Famed novelist Sidney Sheldon was a fervent supporter of the Palm Springs Library. Sheldon and his wife, Alexandra, even donated a bighorn statue to the library, which is on display by the entrance to the building on Sunrise Way.
I once interviewed Sheldon, who died in 2007, at the library, and he passionately talked about the importance of reading: “The kids of today must read books, because some of them will be politicians of tomorrow, and they will be making decisions that influence all of us!”
Sheldon is gone now, but his books are still there on the shelves. The library reportedly has 172,000 volumes, and is the leading library in the valley by its numbers. However, in recent months, a series of incidents at the library, at Sunrise and Baristo Road, has been troubling.
On Aug. 7, according to Palm Springs Police records, Garrett Kevin Jennings, 54, allegedly stole a bike from the rack at the library entrance—in broad daylight! The library was still open, with patrons passing by, as he cut the lock off with a bolt-cutter and rode away on the stolen bike.
“I saw him as he threw the lock and removed the bike from the rack,” said Esteban Gallegos, a library security guard. “I took a picture of the suspect while he was pedaling from the library entrance through the parking lot.”
Gallegos reported the crime to the police and submitted the suspect’s picture. A detective recognized the perpetrator: Jennings had a criminal history.
On Aug. 13, Jennings was arrested at noon on Palm Canyon Drive in Palm Springs. He was riding a different bike, but still had a bolt-cutter on him, according to police records. He was booked on suspicion of committing a theft, possession of burglary tools and violation of probation.
According to Gallegos, who’s been a guard at the Palm Springs Library since June 2006, the number of incidents at the library has skyrocketed in the past year.
“Yes, it’s a fact. I’ve been doing more reports than ever before, and I’ve got a big file to prove it,” he said.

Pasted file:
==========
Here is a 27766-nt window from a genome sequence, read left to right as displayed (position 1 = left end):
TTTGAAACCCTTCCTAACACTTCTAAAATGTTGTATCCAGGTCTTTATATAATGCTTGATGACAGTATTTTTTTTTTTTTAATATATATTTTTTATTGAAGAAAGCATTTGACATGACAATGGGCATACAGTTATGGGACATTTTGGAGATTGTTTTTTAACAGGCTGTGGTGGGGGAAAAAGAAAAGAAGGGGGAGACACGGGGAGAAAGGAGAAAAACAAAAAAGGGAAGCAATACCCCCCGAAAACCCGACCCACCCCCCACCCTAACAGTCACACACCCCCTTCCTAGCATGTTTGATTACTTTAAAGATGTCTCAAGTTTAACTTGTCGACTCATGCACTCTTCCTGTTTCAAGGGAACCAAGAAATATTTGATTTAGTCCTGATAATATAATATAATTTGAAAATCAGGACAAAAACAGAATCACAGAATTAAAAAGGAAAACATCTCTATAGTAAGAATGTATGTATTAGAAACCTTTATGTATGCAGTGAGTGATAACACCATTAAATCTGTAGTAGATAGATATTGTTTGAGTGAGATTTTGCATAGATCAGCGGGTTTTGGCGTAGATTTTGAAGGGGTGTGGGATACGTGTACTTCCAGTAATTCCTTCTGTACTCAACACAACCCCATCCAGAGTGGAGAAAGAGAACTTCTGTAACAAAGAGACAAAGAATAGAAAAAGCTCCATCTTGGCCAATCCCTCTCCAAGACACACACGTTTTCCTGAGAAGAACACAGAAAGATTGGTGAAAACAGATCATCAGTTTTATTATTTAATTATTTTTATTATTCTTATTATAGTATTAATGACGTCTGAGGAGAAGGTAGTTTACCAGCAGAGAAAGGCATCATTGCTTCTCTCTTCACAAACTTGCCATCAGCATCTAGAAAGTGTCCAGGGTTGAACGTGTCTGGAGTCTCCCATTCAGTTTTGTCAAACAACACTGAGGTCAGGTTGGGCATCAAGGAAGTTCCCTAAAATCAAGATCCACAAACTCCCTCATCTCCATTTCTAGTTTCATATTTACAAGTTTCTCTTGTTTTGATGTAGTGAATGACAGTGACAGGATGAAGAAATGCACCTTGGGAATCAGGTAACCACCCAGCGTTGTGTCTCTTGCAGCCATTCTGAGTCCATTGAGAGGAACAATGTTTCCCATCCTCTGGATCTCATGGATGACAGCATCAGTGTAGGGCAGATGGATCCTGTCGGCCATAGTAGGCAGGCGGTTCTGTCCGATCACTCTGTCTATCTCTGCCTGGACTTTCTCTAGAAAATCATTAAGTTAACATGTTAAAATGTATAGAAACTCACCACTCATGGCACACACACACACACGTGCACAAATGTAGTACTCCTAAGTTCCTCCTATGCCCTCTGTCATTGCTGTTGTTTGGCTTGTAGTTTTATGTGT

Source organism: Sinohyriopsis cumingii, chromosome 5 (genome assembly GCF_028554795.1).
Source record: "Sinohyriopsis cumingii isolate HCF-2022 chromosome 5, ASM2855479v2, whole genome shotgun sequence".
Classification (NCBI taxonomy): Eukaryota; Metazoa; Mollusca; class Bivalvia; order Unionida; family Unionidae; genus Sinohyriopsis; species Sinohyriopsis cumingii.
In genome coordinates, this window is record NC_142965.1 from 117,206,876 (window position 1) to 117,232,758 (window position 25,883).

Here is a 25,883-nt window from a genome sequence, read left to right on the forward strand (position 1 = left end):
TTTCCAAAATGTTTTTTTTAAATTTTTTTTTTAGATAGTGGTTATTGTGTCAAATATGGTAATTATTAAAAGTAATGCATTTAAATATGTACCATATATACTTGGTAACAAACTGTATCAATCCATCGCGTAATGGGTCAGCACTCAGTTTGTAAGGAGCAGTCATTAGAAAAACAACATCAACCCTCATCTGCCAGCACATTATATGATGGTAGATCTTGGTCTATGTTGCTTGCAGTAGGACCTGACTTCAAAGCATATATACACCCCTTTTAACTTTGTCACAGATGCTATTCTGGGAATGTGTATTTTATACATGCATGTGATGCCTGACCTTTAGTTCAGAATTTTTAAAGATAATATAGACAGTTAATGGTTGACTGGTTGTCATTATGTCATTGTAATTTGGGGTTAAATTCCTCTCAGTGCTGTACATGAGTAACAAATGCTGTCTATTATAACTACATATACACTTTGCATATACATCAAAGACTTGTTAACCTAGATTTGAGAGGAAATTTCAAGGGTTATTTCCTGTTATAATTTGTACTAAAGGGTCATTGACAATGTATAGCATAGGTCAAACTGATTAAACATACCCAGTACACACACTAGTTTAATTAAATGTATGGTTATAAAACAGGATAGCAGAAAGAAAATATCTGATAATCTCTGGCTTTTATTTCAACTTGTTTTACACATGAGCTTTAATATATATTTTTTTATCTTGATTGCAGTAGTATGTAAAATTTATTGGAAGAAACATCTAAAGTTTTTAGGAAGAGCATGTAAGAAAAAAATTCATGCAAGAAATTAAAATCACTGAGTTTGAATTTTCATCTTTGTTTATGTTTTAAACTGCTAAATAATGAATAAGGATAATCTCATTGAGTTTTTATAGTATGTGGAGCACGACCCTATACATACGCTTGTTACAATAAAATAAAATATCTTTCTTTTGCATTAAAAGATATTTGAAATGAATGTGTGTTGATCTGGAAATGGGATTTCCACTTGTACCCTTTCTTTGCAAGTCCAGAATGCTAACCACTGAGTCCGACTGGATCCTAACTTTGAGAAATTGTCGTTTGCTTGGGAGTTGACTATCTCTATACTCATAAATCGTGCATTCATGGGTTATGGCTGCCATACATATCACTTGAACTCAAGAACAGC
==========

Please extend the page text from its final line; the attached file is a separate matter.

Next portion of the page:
His account is confirmed by Merrit Chassie, a 20-year veteran of the Palm Springs Police Department. “We’ve got a lot going on there at the library park, and we’re often called in, sometimes by Esteban,” Chassie said.
Another alarming library incident, this time involving Gallegos as a victim, happened on Aug. 19. Police Sgt. Harvey Reed said the suspect was 19-year-old Derrell Celestine of Palm Springs, who was later arrested for grand theft and violation of probation.
Gallegos described what took place.
“The suspect was permanently banned from the library for stealing DVDs. He was trespassing, so I took my phone to take a pic of him as proof to the police,” Gallegos said. “I was adjusting the camera when he ran fast toward me. He pushed me, poked me in my left eye and took my phone. For a moment, I couldn’t see, but I ran after him. He escaped with my phone.”
The stolen phone was never found. Gallegos said he’s glad his eye is OK now, and that Celestine was captured by the police.
Gallegos also mentioned finding small, empty bags at times on library shelves, and on one occasion, there was a fist fight at the library door.
Shortly after the bike and phone incidents, I personally witnessed a raucous scene at the library entrance: An elderly man was pushed to the ground by someone. Within minutes, two Palm Springs police cruisers with four deputies showed up. The deputies drove onto the park grass in a search for a possible suspect wearing a red shirt.
These days, an armed guard has occasionally been seen inside the library. I tried to talk to him. Once he learned I was a reporter, he declined to speak to me, saying that he could get fired if he did so.
I also sat down with Jeannie Kays, the library director. While she was happy to talk about more cheerful subjects, she declined to discuss the increase in problems at the library.
I wonder what Sidney Sheldon would say about that.